24. 24. Approaches to the diagnosis and management of patients with a history of NSAID–related urticaria and angioedema. J Allergy Clin Immunol 2015
  25. 25. Mixed reaction  10% of NSAIDs exacerbated cutaneous disease have respiratory symptoms (bronchoconstriction)  Concomitant symptoms reported 18.2% NIUA and 4.6% single-drug reactions  39/149 (26.2%) with positive provocation NSAIDs hypersensitivity-15/39 (38%) overlap between respiratory and cutaneous Hypersensitivity to NSAIDs: classification of a Danish patient cohort according to EAACI/ENDA guidelines. Clinical and Translational Allergy 2015 Approaches to the diagnosis and management of patients with a history of NSAID–related urticaria and angioedema. J Allergy Clin Immunol 2015
  26. 26. 5. Delayed reactions to NSAIDs  after more than 24 h following exposure, reintroduction may develop earlier  usually occur several days (or even weeks)  Cutaneous –most frequently  Fixed drug eruption  MP exanthema  Contact dermatitis  AGEP, SJS/TEN  Aseptic meningitis, pneumonitis, nephritis Middleton textbook 8th edition Hypersensitivity to NSAIDs – classification, diagnosis and management: review of the EAACI/ENDA and GA2LEN/HANNA, Allergy 2011; 66: 818–829.
  27. 27. Clinical manifestation in children  Prevalence among normal children 0.3%, in asthmatic children 5%  isolated periorbital angioedema is frequent among school children, teenagers and young adults Hypersensitivity to NSAIDs–review of the EAACI/ENDA and GA2LEN/HANNA, Allergy 2011
  28. 28. Data in children  115 children (2011-2014), mean age= 83.10 +_56.05 months  DPT confirmed 20/115 (17.4%)-  15 SNIUAA ,3 NIUA, 1 AERD, 1 delayed  ibuprofen most frequent (50%)  13.8% had atopic sensitizations Zambonino et al. Drug provocation tests in the diagnosis of hypersensitivity reactions to NSAIDs in children. Pediatric Allergy and Immunology 2013 Hakan Guvenir, M.D. NSAIDs hypersensitivity among children. Allergy Asthma Proc 2015  63 children (2008-2012), mean age= 9 (6.1- 11.3) years  DPT confirmed 43/63 (68.2%)  Angioedema 79%, angioedema +urticaria 4.6%, uticaria 4.6%, angioedema+ asthma 4.6%, exanthema 7%  Ibuprofen (53.4%), ASA(37%), paracetamol (14%)  Atopy (D. pteronyssinus, D. farinae, olea pollen and alternaria) associated with cross- intolerant reactions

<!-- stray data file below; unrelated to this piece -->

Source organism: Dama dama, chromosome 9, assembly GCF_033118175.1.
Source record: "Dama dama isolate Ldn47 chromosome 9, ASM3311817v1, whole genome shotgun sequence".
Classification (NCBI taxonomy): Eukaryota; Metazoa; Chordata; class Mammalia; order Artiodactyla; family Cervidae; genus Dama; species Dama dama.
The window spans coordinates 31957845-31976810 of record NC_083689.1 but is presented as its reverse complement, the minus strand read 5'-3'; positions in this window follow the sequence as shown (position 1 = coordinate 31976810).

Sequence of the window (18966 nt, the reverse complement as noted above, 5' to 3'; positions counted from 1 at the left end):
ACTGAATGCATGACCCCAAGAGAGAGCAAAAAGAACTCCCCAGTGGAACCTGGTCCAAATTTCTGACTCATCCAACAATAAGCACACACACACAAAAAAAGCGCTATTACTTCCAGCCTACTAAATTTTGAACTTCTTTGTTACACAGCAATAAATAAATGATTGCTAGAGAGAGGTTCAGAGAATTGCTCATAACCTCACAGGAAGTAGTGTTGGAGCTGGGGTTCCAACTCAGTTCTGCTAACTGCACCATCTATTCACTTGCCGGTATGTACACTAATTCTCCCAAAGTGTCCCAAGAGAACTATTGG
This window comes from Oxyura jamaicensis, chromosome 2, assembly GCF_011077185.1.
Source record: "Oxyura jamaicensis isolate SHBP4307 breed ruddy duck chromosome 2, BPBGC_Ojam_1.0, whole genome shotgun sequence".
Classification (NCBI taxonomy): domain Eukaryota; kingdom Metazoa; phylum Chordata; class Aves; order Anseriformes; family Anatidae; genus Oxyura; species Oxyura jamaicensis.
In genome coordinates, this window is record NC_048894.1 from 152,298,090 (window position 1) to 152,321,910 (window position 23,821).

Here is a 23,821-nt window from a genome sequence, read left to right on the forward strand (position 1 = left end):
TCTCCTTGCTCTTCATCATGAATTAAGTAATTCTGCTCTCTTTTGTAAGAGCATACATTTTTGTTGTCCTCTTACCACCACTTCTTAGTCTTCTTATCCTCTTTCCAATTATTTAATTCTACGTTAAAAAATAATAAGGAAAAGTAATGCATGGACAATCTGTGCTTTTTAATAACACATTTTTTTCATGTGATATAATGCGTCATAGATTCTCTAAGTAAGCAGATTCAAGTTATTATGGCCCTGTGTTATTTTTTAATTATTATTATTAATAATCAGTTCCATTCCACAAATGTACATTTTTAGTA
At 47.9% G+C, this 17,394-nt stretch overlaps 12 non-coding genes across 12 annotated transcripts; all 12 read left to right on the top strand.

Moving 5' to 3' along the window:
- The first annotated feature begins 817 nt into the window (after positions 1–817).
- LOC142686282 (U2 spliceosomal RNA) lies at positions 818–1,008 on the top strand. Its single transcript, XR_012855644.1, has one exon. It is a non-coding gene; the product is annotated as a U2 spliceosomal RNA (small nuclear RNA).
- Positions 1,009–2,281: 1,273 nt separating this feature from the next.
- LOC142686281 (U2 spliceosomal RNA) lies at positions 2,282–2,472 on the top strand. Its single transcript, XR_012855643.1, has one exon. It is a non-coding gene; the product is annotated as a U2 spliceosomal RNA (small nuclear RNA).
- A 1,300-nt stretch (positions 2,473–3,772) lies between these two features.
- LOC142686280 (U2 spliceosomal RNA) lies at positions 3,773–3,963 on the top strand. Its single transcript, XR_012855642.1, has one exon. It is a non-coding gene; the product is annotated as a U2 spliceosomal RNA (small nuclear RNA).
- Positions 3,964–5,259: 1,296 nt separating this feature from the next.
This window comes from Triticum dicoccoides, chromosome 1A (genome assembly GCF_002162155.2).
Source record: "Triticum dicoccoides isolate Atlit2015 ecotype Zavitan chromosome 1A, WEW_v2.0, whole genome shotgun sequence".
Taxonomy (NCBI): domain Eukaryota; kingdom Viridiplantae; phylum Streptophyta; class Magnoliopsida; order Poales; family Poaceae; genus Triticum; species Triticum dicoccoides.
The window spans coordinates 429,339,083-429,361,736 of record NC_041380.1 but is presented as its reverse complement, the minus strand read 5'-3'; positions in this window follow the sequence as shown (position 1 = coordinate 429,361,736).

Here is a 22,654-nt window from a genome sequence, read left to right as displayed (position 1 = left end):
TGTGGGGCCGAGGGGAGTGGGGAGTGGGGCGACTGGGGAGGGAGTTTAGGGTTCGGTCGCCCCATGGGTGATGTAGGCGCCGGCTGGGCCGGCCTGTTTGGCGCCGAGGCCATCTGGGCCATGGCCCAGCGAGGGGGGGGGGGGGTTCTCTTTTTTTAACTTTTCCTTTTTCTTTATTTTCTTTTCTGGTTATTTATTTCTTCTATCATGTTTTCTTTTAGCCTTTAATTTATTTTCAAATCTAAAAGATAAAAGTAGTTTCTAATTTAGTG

29. 29. Investigation  AERD, NECD, NICA – provocation test(confirm), in vitro (still debated)  Single NSAID- induced reaction-SPT/IDT, specific IgE, oral challenge, BAT  Delay reaction-patch test, in vitro -lymphocyte transformation test (LTT)
  30. 30. Drug provocation test Comfirm diagnosis, safe alternative drugs  Oral-gold standard, protocol valid  Bronchial –safer, faster (soluble synthetic aspirin analog)  Nasal, IV- safer, less sensitive (16 mg of acetylsalicylic acid, 2.26 mg of ketorolac spray)  Contraindication - unstable asthma or an FEV1 < 70% of predicted value or less than 1.5 L Middleton textbook 8th edition EAACI/GA2LEN guideline: aspirin provocation tests for diagnosis of aspirin hypersensitivity. 2007
  31. 31. Oral, single-blind, placebo-controlled diagnostic challenge test  Challenge protocol – day 1 (placebo), day 2 (aspirin)  FVC in 1 s is measured before each consecutive dose every 30 min EAACI/GA2LEN guideline: aspirin provocation tests for diagnosis of aspirin hypersensitivity. 2007 positive -FEV1 falls to 20% of baseline, appearance of unequivocal extrabronchial symptoms (severe nasal congestion, pronounced rhinorrhea)
  32. 32. In vitro tests in AERD  Sulfidoleucotrienes release assay  Basophil activation test (BAT)  15-HETE generation assay (ASPITest) Hypersensitivity to NSAIDs–review of the EAACI/ENDA and GA2LEN/HANNA, Allergy 2011
  33. 33. SPT/IDT  For single NSAID -induced reaction (IgE mediated)  In NECD, NIUA  For differential diagnosis if single-drug reaction cannot be excluded  For identify atopy status to inhalant allergens  different dilutions of noraminophenazone, propyphenazone or aminophenazone were used in suspected pyrazolone hypersensitivity Middleton textbook 8th edition Hypersensitivity to NSAIDs–review of the EAACI/ENDA and GA2LEN/HANNA, Allergy 2011